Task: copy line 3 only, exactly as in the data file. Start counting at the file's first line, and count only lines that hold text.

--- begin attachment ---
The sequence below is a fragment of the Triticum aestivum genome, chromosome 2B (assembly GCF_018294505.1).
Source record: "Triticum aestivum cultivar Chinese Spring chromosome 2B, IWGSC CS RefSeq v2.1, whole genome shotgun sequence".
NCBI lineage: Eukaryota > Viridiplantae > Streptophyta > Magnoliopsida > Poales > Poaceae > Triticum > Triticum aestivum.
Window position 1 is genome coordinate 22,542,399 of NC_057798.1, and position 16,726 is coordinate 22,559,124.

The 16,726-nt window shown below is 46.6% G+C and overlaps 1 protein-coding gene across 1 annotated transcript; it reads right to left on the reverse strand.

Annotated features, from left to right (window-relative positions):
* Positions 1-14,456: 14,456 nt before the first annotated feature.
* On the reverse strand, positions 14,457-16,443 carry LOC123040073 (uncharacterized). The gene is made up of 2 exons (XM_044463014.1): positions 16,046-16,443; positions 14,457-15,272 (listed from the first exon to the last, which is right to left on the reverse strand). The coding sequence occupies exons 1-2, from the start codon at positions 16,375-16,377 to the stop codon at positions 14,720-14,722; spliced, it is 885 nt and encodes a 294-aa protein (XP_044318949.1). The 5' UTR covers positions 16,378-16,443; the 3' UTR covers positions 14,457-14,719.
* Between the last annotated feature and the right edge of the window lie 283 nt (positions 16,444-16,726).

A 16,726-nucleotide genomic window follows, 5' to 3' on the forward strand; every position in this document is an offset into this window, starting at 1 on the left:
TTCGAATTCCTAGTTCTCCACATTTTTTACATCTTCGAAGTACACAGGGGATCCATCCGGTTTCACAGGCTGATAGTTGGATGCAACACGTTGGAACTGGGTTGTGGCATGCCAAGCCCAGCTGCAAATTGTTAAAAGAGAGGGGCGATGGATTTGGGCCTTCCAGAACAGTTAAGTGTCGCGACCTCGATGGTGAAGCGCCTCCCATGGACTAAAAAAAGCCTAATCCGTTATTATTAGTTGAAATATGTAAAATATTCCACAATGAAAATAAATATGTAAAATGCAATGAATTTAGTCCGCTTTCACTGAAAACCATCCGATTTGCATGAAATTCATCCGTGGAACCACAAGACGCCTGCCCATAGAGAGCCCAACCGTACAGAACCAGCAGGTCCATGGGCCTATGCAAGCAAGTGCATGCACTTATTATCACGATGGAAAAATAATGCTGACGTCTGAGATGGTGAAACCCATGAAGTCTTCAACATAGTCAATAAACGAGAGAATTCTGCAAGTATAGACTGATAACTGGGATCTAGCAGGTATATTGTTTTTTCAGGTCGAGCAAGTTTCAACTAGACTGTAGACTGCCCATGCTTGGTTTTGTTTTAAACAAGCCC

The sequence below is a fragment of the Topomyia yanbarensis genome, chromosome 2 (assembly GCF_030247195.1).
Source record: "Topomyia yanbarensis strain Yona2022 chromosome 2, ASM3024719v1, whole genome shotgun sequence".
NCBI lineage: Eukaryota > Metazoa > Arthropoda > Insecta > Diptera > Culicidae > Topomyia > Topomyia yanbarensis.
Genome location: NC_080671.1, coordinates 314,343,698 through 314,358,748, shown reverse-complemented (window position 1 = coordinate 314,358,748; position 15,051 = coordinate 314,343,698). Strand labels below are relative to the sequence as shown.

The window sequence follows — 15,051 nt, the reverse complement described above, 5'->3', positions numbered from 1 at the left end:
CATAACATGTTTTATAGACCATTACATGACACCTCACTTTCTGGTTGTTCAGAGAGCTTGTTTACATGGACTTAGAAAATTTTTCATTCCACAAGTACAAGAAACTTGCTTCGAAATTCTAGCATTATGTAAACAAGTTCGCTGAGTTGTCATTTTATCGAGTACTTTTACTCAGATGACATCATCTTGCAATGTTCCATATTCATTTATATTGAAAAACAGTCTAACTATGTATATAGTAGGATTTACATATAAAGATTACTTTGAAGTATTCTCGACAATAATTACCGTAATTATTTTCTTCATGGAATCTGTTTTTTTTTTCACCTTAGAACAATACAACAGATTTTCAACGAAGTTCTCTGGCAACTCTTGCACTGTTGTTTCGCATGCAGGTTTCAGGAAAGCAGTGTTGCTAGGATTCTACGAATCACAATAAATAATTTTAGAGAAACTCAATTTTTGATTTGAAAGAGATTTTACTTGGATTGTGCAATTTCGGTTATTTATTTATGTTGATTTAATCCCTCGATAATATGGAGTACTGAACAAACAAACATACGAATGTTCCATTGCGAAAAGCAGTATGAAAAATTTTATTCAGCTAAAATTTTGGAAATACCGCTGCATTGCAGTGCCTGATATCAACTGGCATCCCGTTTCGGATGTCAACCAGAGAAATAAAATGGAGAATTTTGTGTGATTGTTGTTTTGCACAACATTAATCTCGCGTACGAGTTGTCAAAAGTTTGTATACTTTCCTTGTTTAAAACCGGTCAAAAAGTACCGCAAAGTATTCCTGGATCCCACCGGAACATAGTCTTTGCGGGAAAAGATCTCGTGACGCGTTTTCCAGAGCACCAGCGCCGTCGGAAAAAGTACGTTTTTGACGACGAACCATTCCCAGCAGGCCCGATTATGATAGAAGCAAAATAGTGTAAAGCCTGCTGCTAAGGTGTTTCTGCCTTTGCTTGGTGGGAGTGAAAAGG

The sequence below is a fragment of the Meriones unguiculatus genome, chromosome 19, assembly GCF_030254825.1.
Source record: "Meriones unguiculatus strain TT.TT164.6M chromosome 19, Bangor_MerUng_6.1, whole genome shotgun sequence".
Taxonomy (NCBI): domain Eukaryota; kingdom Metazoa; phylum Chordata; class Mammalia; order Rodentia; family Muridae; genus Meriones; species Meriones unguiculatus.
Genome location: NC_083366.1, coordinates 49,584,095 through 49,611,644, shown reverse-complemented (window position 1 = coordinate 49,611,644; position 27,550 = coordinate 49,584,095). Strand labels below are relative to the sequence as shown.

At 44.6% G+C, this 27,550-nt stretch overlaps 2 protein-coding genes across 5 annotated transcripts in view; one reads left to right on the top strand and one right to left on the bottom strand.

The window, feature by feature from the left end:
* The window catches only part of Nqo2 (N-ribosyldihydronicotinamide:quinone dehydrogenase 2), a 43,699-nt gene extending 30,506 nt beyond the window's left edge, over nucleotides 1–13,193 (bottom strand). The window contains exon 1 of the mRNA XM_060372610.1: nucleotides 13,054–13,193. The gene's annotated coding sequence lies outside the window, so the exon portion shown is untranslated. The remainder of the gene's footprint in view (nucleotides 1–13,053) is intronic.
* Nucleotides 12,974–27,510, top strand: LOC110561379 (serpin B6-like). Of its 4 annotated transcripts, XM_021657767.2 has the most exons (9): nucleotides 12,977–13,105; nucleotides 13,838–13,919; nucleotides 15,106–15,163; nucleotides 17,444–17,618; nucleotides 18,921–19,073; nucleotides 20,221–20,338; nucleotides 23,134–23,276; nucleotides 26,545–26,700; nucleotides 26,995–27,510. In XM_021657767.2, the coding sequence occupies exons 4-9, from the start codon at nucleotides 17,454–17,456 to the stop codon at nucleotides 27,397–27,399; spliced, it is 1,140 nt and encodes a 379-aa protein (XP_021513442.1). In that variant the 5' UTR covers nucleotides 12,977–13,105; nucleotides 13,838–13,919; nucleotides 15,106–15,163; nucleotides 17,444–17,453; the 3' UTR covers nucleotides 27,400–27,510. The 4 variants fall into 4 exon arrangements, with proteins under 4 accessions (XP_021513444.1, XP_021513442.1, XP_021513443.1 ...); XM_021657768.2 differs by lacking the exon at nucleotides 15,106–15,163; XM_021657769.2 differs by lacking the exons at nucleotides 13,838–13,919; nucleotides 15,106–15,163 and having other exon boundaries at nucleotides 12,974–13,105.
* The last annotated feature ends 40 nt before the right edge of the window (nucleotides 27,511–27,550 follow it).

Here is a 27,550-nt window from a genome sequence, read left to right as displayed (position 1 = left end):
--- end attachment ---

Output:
NCBI lineage: Eukaryota > Viridiplantae > Streptophyta > Magnoliopsida > Poales > Poaceae > Triticum > Triticum aestivum.